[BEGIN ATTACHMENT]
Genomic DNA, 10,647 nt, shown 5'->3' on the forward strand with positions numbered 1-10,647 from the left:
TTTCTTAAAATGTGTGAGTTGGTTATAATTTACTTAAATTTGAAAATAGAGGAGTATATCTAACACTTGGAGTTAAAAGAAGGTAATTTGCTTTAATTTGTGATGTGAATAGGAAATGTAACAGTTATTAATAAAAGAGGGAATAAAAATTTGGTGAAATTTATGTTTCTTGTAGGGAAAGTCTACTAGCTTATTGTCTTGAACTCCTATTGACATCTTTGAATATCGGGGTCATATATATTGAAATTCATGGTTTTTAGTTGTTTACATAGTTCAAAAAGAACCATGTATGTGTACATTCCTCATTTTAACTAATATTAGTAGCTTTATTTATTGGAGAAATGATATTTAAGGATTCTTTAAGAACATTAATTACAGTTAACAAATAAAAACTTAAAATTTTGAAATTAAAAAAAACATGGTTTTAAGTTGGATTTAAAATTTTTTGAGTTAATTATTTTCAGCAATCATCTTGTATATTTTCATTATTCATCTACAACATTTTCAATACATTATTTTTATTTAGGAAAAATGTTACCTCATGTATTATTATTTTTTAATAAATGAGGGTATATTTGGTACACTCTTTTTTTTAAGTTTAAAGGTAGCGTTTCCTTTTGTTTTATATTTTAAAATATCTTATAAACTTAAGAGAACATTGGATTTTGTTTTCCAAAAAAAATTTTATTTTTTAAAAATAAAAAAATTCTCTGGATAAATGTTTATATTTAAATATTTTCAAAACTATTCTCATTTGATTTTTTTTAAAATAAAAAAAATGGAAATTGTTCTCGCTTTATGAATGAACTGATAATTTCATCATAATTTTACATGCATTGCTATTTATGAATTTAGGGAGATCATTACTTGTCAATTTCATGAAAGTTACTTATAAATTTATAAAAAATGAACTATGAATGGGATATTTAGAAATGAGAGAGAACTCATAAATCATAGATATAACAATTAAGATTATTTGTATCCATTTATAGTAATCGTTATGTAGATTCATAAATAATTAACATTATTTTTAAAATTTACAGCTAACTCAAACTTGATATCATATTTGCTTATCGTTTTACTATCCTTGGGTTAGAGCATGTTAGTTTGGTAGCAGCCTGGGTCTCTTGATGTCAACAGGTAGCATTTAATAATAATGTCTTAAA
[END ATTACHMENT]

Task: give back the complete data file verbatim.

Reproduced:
Genomic DNA, 10,647 nt, shown 5'->3' on the forward strand with positions numbered 1-10,647 from the left:
TTTCTTAAAATGTGTGAGTTGGTTATAATTTACTTAAATTTGAAAATAGAGGAGTATATCTAACACTTGGAGTTAAAAGAAGGTAATTTGCTTTAATTTGTGATGTGAATAGGAAATGTAACAGTTATTAATAAAAGAGGGAATAAAAATTTGGTGAAATTTATGTTTCTTGTAGGGAAAGTCTACTAGCTTATTGTCTTGAACTCCTATTGACATCTTTGAATATCGGGGTCATATATATTGAAATTCATGGTTTTTAGTTGTTTACATAGTTCAAAAAGAACCATGTATGTGTACATTCCTCATTTTAACTAATATTAGTAGCTTTATTTATTGGAGAAATGATATTTAAGGATTCTTTAAGAACATTAATTACAGTTAACAAATAAAAACTTAAAATTTTGAAATTAAAAAAAACATGGTTTTAAGTTGGATTTAAAATTTTTTGAGTTAATTATTTTCAGCAATCATCTTGTATATTTTCATTATTCATCTACAACATTTTCAATACATTATTTTTATTTAGGAAAAATGTTACCTCATGTATTATTATTTTTTAATAAATGAGGGTATATTTGGTACACTCTTTTTTTTAAGTTTAAAGGTAGCGTTTCCTTTTGTTTTATATTTTAAAATATCTTATAAACTTAAGAGAACATTGGATTTTGTTTTCCAAAAAAAATTTTATTTTTTAAAAATAAAAAAATTCTCTGGATAAATGTTTATATTTAAATATTTTCAAAACTATTCTCATTTGATTTTTTTTAAAATAAAAAAAATGGAAATTGTTCTCGCTTTATGAATGAACTGATAATTTCATCATAATTTTACATGCATTGCTATTTATGAATTTAGGGAGATCATTACTTGTCAATTTCATGAAAGTTACTTATAAATTTATAAAAAATGAACTATGAATGGGATATTTAGAAATGAGAGAGAACTCATAAATCATAGATATAACAATTAAGATTATTTGTATCCATTTATAGTAATCGTTATGTAGATTCATAAATAATTAACATTATTTTTAAAATTTACAGCTAACTCAAACTTGATATCATATTTGCTTATCGTTTTACTATCCTTGGGTTAGAGCATGTTAGTTTGGTAGCAGCCTGGGTCTCTTGATGTCAACAGGTAGCATTTAATAATAATGTCTTAAA